Okay, last Smokies post for a while (but not the last Smokies post, eh?).
On the last day of the trip, I made one final trip to Cades Cove in the morning, but again, came away pretty empty-handed—deer and turkeys again. Around 10:00 a.m., I headed out of the Cove and drove to the Newfound Gap Road. I wanted to shoot a few landscapes with my telephoto zoom and experiment with the compression it adds to the mountain peaks and valleys, a phenomenon that displays rather famously in the Smokies. I drove the entire length of the Newfound Gap Road over to Cherokee, NC and scouted a few overlooks where I thought I could get some good shots. I had lunch in Cherokee, then got back in the car to see if I could find a trail or something where I could shoot a little until the time was close to sunset.
After returning to the Tennessee side of the park, I was driving along the Little River Road near the Elkmont campground, when I suddenly found myself in a bit of a traffic jam. In the Smokies, that usually means one of two things: a) a very slow driver, since it’s difficult to pass in the park, or b) a bear sighting. Sure enough, it was B.
As I drove slowly past, I saw it was a black bear cub high in a tree near the road. There were probably 30 people out of their cars, attempting to take a picture with all manner of cameras and cell phones. Now, my initial reaction to this kind of thing is just to keep on going and leave the poor bear alone, but curiosity over powered my normal reticence and I pulled over to the side of the road after I’d gotten past most of the cars. I got out my 70-200 f/2.8 and added a 1.7 TC teleconverter for good measure and walked down the side of the road to the bear.
The cub was very high in the tree and surrounded by lots of tree limbs and vines, making any kind of a good shot impossible. I started to think this was really a mistake, but decided to give it a little time and see what happened. My encounter with the buck in Cades Cove reminded me that patience and perseverance sometimes pay off. So I waited.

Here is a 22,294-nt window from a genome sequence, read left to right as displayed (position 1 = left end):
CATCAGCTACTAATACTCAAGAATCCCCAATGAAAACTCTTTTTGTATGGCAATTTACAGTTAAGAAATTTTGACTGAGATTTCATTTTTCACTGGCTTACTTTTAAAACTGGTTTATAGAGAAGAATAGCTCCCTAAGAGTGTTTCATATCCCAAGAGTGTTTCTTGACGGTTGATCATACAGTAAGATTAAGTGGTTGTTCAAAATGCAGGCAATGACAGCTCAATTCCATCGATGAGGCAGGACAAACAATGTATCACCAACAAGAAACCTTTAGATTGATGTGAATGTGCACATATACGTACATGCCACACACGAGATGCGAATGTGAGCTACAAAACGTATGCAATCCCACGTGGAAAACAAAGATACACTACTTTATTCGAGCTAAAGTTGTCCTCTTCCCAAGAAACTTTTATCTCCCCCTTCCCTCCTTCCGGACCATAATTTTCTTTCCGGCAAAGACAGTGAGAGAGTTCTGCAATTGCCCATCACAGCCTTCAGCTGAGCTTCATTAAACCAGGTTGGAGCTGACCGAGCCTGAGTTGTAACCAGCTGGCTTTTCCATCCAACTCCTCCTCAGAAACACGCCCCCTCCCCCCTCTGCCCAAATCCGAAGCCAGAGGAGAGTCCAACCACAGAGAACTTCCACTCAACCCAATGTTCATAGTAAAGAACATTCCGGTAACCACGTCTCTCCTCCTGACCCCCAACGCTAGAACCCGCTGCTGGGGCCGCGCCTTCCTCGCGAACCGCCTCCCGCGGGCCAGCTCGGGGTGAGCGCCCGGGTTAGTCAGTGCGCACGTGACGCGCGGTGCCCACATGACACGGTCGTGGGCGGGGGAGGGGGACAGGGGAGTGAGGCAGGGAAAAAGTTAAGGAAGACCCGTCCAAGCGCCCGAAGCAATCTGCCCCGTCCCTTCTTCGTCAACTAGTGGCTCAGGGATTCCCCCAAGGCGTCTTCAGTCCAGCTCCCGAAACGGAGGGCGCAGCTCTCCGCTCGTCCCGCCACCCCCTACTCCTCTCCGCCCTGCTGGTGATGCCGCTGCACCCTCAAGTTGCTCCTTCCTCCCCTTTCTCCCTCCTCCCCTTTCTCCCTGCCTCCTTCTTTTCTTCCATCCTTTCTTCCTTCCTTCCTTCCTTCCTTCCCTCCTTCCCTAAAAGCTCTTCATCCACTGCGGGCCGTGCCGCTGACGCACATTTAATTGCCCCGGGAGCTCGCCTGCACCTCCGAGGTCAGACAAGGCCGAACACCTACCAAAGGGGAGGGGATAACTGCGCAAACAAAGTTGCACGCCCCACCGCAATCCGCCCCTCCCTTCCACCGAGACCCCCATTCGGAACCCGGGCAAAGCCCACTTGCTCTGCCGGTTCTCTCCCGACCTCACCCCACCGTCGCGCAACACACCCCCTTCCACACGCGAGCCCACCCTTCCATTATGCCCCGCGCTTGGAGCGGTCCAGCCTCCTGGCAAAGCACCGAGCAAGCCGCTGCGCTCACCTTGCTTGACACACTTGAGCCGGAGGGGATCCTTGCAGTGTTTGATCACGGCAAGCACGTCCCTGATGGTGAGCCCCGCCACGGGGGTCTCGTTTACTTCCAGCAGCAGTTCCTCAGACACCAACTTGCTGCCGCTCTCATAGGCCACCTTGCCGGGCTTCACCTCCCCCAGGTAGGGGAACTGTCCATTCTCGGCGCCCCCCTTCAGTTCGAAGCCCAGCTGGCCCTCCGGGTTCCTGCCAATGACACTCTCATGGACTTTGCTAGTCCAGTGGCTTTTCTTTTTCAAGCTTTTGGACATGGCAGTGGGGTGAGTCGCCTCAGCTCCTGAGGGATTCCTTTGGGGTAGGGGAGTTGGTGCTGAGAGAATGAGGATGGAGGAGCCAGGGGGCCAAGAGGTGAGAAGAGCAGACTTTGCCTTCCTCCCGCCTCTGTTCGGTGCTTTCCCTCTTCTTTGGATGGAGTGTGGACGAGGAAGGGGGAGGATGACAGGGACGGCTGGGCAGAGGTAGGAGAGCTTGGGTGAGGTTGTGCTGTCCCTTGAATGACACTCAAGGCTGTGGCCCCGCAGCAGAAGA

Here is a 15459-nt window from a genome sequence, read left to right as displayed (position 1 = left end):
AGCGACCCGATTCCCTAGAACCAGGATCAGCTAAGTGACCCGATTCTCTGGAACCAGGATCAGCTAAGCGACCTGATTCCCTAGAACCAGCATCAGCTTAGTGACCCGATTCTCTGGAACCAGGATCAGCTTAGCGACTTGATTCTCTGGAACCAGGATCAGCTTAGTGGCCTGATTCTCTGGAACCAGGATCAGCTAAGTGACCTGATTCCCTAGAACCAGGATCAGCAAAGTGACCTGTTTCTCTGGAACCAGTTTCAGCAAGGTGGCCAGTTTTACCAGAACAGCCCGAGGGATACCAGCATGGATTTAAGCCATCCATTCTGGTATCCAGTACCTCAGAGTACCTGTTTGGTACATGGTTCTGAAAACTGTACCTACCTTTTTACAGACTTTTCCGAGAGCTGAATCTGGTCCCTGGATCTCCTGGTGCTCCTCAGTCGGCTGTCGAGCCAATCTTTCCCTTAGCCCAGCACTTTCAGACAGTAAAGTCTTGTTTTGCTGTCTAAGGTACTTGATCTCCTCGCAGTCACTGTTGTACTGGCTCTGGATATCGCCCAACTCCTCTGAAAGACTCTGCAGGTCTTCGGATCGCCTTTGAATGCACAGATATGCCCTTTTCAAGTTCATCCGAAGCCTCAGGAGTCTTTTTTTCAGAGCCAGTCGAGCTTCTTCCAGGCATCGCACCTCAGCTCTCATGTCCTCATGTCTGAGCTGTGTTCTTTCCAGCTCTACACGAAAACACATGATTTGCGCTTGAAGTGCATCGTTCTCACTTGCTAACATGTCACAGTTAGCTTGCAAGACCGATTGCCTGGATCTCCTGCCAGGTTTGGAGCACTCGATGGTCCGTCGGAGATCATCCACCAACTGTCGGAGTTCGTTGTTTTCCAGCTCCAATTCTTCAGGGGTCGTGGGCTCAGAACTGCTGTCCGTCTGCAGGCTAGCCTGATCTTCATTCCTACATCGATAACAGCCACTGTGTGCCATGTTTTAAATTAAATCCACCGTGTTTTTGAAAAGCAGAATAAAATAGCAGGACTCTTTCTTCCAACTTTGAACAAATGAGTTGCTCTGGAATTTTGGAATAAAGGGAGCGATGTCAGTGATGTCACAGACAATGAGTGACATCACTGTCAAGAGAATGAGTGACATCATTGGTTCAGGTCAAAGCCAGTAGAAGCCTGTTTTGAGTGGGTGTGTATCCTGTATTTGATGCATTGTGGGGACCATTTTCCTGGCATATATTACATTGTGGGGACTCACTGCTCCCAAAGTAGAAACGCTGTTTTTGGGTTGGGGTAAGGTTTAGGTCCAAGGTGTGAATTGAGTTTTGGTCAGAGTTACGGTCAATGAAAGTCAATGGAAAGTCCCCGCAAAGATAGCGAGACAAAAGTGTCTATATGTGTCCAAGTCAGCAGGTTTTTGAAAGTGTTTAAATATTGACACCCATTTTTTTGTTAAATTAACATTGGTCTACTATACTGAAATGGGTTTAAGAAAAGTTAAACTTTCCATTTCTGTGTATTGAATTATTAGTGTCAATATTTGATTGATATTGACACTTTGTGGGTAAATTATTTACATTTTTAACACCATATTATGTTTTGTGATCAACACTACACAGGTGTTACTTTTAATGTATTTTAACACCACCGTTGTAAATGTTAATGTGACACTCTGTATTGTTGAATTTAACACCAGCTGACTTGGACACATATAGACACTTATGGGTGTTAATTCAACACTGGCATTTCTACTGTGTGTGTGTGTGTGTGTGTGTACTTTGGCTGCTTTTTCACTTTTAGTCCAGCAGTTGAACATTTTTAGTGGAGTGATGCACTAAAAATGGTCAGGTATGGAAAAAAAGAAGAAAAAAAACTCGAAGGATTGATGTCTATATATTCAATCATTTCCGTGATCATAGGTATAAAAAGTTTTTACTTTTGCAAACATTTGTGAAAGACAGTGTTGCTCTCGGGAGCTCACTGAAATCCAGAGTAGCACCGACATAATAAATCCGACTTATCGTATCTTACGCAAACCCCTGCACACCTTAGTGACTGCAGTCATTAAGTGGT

In the meantime, car after car drove by, sometimes slowing down to get a picture, sometimes just grumbling about the “damn tourists”—of which, of course, he was one. The cub would occasionally look down from his perch at all of us, probably wondering what all the fuss was about. In my mind, though, I’m wondering where Mama Bear is. A single cub alone like this is rare, so I figured she had to be near.
Just then, the cub decided it had had enough of it and began to climb down from the treetop. I found a spot that offered a clear view through the other trees of a portion of the trunk it would pass on its way down. My hope was that the cub would pause long enough for me to get a good shot. Fortunately for me, it did.
Eventually, it made its way down the rest of the trunk and wandered off into the woods. Everyone got back in their cars and headed off with visions of bear cubs in their heads.
There’s a saying that goes: “Some days you get the bear; some days the bear gets you.” (It also sometimes refers to a dragon, but I was certain I wouldn’t find any of those in the Smokies.) This time, I got the bear. Fortunately for all of us, Mama Bear never showed or the story might have turned out differently.